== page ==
At the presentation by the IPCC panel in Stockholm this morning, we heard that "Human influence on the climate system is clear: since the 1950s, many of the observed changes are unprecedented over previous decades to millennia. The atmosphere and ocean have warmed, the amounts of snow and ice have diminished, sea level has risen, and the concentrations of greenhouse gases have increased."
There has been much talk from sceptic circles that the recent hiatus in global warming means that the scientists have got it wrong.
But this hiatus was explained by the panel as being due to the oceans absorbing heat from the atmosphere. This is temporary. Thomas Stocker, one of the co-authors of the report, said that: "The ocean is taking most of the heat from the air (93%), but it is not saving us". He added that "warming will continue under every scenario available".
There are four scenarios considered in the report, depending on what action we take. They indicate a range of possible temperature increases over the rest of the century from 1.5°C to 6°C. But Stocker warned: "The low band only comes in if quick action is taken to stop carbon emissions. If no action is taken we will be in the high scenario band."
It does not mean that the danger has been averted. Quite the contrary. It is therefore vital to take action as soon as possible.
A climate sceptic in the audience who asked question, David Rose from the British Mail on Sunday newspaper, was given a lesson in basic science because the panel felt he clearly did not understand it.
He asked how long the warming hiatus would continue before the panel admitted that their models might be wrong. He was patiently told: "Your comment is based on a misunderstanding of how the models work. Just because there is temporary unpredictability it does not mean that longer trends are unpredictable. Climate models show absolute consistent agreement with all of the long-term observed trends."
2000 to 2010 saw highest temperatures of any decade in the records. According to the World Meteorological Organisation's Secretary-General Michel Jarraud, scientists are giving even more warning of extreme climate events.
The panel urged policymakers to listen because the review process for the report is as rigorous as it could possibly be. 110 governments contributed to it, with 831 authors and editors synthesising reviews of 9,200 scientific publications since 2007 and integrating 54,000 comments on these papers.
This means that the scientific consensus is overwhelming. Being certain of the global trends, scientists now need to do more research to improve predictions on local and regional levels.
So how should leaders respond?One of the particular issues highlighted was water use. Stocker said that: "Often people focus on temperature rises but, although important, local variations and underwater cycles are also vital, which impact on the water resources".
It was emphasised at the launch that action taken now will be cheaper than action taken later when conditions have worsened. This is exactly what was urged by Lord Nicholas Stern in his 2008 report.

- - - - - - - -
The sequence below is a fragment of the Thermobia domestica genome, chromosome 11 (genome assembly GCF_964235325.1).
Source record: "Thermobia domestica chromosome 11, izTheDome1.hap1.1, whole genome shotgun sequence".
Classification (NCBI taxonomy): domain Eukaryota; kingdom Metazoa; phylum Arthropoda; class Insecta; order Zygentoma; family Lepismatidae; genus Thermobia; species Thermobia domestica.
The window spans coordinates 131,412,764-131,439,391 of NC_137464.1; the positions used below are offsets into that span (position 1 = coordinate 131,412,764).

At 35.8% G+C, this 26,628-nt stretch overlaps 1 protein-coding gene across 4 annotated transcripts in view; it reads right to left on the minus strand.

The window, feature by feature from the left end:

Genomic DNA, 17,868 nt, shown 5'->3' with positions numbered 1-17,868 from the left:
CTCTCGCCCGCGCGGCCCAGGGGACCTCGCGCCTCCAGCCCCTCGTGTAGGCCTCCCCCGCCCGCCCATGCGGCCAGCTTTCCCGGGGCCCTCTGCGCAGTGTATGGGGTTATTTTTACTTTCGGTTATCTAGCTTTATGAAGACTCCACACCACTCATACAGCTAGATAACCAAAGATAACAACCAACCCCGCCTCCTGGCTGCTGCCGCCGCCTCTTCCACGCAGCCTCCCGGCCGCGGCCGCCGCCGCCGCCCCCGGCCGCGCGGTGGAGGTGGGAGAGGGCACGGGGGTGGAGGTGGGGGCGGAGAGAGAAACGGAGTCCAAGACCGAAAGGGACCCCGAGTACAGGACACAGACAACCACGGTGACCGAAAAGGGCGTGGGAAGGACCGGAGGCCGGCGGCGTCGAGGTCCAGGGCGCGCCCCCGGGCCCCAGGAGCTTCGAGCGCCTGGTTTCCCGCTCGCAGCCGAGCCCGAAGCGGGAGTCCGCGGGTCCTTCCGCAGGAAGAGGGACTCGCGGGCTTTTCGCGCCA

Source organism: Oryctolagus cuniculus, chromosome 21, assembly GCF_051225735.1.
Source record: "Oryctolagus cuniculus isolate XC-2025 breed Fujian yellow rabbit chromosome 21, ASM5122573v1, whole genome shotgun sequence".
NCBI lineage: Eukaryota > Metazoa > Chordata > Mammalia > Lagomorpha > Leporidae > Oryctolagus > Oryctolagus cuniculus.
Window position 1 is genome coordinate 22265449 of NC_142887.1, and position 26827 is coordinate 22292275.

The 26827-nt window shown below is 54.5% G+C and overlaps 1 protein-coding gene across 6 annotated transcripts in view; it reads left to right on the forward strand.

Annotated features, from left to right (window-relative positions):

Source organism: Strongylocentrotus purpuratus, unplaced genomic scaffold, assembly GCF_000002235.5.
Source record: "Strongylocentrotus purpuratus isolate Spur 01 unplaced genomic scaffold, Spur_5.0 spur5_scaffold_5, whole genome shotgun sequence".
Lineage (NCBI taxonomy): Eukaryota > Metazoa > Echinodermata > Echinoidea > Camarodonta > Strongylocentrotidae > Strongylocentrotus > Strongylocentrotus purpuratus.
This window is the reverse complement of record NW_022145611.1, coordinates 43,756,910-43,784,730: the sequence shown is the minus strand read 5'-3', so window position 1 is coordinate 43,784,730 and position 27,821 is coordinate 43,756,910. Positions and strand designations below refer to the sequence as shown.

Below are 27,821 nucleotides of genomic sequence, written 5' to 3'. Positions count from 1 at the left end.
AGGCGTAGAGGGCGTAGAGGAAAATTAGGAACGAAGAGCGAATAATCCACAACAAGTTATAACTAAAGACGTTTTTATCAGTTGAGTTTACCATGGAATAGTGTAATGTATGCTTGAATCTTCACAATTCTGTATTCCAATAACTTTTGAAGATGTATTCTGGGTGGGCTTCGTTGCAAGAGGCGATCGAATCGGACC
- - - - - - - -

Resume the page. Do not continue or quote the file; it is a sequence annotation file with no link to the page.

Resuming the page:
The Summary for Policymakers says that: "The contrast in precipitation between wet and dry regions and between wet and dry seasons will increase, although there may be regional exceptions".
This means that to be resilient, cities and regions, and the land areas from which they source the water and their food, need to be far more water efficient and to implement strategies to manage excessive rainfall.
For those cities vulnerable to sea level rise the report says that "under all scenarios this rise will very likely exceed that observed during 1971-2010".
Over the next 80 years the rise could be between 40cm and 63cm (3ft6"-5ft). Together with predicted storm surges this guarantees increased flooding unless action is taken.
Oceans will acidify as they uptake carbon from the atmosphere, affecting marine sources of food.
"Most aspects of climate change will persist for many centuries even if emissions of carbon dioxide are stopped," the summary concludes.
Cities and regional and local authorities are in a better position than national governments to show leadership and respond more quickly to the challenge. Because they have control over planning and services locally they can choose to implement adaptation measures.
They also have a vital role in communicating the urgency of the situation to their citizens with local campaigns. Responding to the threat of climate change can be a source of pride for a city or region and its inhabitants and also improve quality of life.
Besides taking action to substantially and quickly reduce emissions of climate-warming gases, cities must also take steps to protect themselves: planting trees, using carbon-absorbing concrete instead of Portland cement, planning to reduce car journeys, making buildings as energy efficient as possible and generators of renewable energy, encouraging urban horticulture, using sustainable urban drainage surfaces.
This represents a business opportunity. There is room for cities to partner with industry to meet this challenge.
Tell me what you plan to do in responding to climate change.
How do you think we should respond?